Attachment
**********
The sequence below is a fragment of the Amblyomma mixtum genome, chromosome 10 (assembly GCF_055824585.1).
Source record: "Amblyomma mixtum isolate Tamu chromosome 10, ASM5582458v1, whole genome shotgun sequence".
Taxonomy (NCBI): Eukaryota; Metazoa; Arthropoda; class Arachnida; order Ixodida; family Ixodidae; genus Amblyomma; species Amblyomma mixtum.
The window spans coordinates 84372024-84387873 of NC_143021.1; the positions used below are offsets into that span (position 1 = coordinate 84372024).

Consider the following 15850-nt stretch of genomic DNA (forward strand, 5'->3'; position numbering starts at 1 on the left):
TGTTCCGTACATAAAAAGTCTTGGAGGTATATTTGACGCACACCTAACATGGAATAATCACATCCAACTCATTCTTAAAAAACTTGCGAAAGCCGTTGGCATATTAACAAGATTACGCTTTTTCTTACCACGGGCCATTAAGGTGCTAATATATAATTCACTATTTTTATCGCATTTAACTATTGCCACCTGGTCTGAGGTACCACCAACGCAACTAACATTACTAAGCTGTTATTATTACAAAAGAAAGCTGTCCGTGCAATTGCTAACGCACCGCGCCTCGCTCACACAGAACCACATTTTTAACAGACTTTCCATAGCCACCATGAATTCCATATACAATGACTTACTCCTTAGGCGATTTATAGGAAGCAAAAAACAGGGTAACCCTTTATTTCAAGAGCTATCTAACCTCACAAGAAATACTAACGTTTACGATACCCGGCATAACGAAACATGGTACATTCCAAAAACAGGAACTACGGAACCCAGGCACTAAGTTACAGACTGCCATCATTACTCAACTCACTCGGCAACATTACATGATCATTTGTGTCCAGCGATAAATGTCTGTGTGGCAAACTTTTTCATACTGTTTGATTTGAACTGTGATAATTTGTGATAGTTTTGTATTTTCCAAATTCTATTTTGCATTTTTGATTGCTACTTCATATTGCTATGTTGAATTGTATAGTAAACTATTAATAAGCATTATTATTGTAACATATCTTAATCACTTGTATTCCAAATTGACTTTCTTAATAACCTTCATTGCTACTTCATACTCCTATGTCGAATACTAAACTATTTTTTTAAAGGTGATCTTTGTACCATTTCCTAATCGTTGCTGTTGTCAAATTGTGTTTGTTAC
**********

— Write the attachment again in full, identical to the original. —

The sequence below is a fragment of the Amblyomma mixtum genome, chromosome 10 (assembly GCF_055824585.1).
Source record: "Amblyomma mixtum isolate Tamu chromosome 10, ASM5582458v1, whole genome shotgun sequence".
Taxonomy (NCBI): Eukaryota; Metazoa; Arthropoda; class Arachnida; order Ixodida; family Ixodidae; genus Amblyomma; species Amblyomma mixtum.
The window spans coordinates 84372024-84387873 of NC_143021.1; the positions used below are offsets into that span (position 1 = coordinate 84372024).

Consider the following 15850-nt stretch of genomic DNA (forward strand, 5'->3'; position numbering starts at 1 on the left):
TGTTCCGTACATAAAAAGTCTTGGAGGTATATTTGACGCACACCTAACATGGAATAATCACATCCAACTCATTCTTAAAAAACTTGCGAAAGCCGTTGGCATATTAACAAGATTACGCTTTTTCTTACCACGGGCCATTAAGGTGCTAATATATAATTCACTATTTTTATCGCATTTAACTATTGCCACCTGGTCTGAGGTACCACCAACGCAACTAACATTACTAAGCTGTTATTATTACAAAAGAAAGCTGTCCGTGCAATTGCTAACGCACCGCGCCTCGCTCACACAGAACCACATTTTTAACAGACTTTCCATAGCCACCATGAATTCCATATACAATGACTTACTCCTTAGGCGATTTATAGGAAGCAAAAAACAGGGTAACCCTTTATTTCAAGAGCTATCTAACCTCACAAGAAATACTAACGTTTACGATACCCGGCATAACGAAACATGGTACATTCCAAAAACAGGAACTACGGAACCCAGGCACTAAGTTACAGACTGCCATCATTACTCAACTCACTCGGCAACATTACATGATCATTTGTGTCCAGCGATAAATGTCTGTGTGGCAAACTTTTTCATACTGTTTGATTTGAACTGTGATAATTTGTGATAGTTTTGTATTTTCCAAATTCTATTTTGCATTTTTGATTGCTACTTCATATTGCTATGTTGAATTGTATAGTAAACTATTAATAAGCATTATTATTGTAACATATCTTAATCACTTGTATTCCAAATTGACTTTCTTAATAACCTTCATTGCTACTTCATACTCCTATGTCGAATACTAAACTATTTTTTTAAAGGTGATCTTTGTACCATTTCCTAATCGTTGCTGTTGTCAAATTGTGTTTGTTAC